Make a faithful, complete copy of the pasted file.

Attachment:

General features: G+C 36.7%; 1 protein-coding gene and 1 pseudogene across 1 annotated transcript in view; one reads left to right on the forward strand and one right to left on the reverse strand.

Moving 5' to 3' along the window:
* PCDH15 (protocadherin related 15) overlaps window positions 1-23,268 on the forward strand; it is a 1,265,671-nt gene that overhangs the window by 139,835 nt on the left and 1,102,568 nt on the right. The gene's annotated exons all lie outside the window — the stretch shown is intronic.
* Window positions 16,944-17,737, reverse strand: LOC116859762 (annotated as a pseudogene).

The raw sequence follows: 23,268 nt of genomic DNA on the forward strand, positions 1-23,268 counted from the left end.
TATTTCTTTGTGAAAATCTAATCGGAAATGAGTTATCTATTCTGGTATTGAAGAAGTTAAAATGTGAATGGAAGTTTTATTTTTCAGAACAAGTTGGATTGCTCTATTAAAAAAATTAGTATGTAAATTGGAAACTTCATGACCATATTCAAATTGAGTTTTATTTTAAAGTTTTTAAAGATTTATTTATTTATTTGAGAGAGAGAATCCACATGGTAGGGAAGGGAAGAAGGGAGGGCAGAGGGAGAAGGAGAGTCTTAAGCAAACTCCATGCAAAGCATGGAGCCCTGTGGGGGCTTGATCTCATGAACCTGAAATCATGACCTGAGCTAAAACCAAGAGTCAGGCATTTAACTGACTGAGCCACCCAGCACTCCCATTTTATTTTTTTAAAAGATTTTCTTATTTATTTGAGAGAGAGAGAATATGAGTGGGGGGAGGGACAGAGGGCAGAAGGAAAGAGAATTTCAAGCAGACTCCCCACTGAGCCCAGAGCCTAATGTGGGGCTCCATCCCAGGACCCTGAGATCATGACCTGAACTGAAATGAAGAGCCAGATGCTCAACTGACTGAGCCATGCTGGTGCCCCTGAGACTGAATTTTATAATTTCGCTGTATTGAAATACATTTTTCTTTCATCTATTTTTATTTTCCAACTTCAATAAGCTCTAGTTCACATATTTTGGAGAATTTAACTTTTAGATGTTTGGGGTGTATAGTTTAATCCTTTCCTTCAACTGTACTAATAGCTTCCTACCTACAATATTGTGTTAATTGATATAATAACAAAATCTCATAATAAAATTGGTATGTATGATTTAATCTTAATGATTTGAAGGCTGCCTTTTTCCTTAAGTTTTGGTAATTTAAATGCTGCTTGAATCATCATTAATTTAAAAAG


General features: G+C 36.7%; 1 protein-coding gene and 1 pseudogene across 1 annotated transcript in view; one reads left to right on the forward strand and one right to left on the reverse strand.

Moving 5' to 3' along the window:
* PCDH15 (protocadherin related 15) overlaps window positions 1-23,268 on the forward strand; it is a 1,265,671-nt gene that overhangs the window by 139,835 nt on the left and 1,102,568 nt on the right. The gene's annotated exons all lie outside the window — the stretch shown is intronic.
* Window positions 16,944-17,737, reverse strand: LOC116859762 (annotated as a pseudogene).

The raw sequence follows: 23,268 nt of genomic DNA on the forward strand, positions 1-23,268 counted from the left end.
TATTTCTTTGTGAAAATCTAATCGGAAATGAGTTATCTATTCTGGTATTGAAGAAGTTAAAATGTGAATGGAAGTTTTATTTTTCAGAACAAGTTGGATTGCTCTATTAAAAAAATTAGTATGTAAATTGGAAACTTCATGACCATATTCAAATTGAGTTTTATTTTAAAGTTTTTAAAGATTTATTTATTTATTTGAGAGAGAGAATCCACATGGTAGGGAAGGGAAGAAGGGAGGGCAGAGGGAGAAGGAGAGTCTTAAGCAAACTCCATGCAAAGCATGGAGCCCTGTGGGGGCTTGATCTCATGAACCTGAAATCATGACCTGAGCTAAAACCAAGAGTCAGGCATTTAACTGACTGAGCCACCCAGCACTCCCATTTTATTTTTTTAAAAGATTTTCTTATTTATTTGAGAGAGAGAGAATATGAGTGGGGGGAGGGACAGAGGGCAGAAGGAAAGAGAATTTCAAGCAGACTCCCCACTGAGCCCAGAGCCTAATGTGGGGCTCCATCCCAGGACCCTGAGATCATGACCTGAACTGAAATGAAGAGCCAGATGCTCAACTGACTGAGCCATGCTGGTGCCCCTGAGACTGAATTTTATAATTTCGCTGTATTGAAATACATTTTTCTTTCATCTATTTTTATTTTCCAACTTCAATAAGCTCTAGTTCACATATTTTGGAGAATTTAACTTTTAGATGTTTGGGGTGTATAGTTTAATCCTTTCCTTCAACTGTACTAATAGCTTCCTACCTACAATATTGTGTTAATTGATATAATAACAAAATCTCATAATAAAATTGGTATGTATGATTTAATCTTAATGATTTGAAGGCTGCCTTTTTCCTTAAGTTTTGGTAATTTAAATGCTGCTTGAATCATCATTAATTTAAAAAG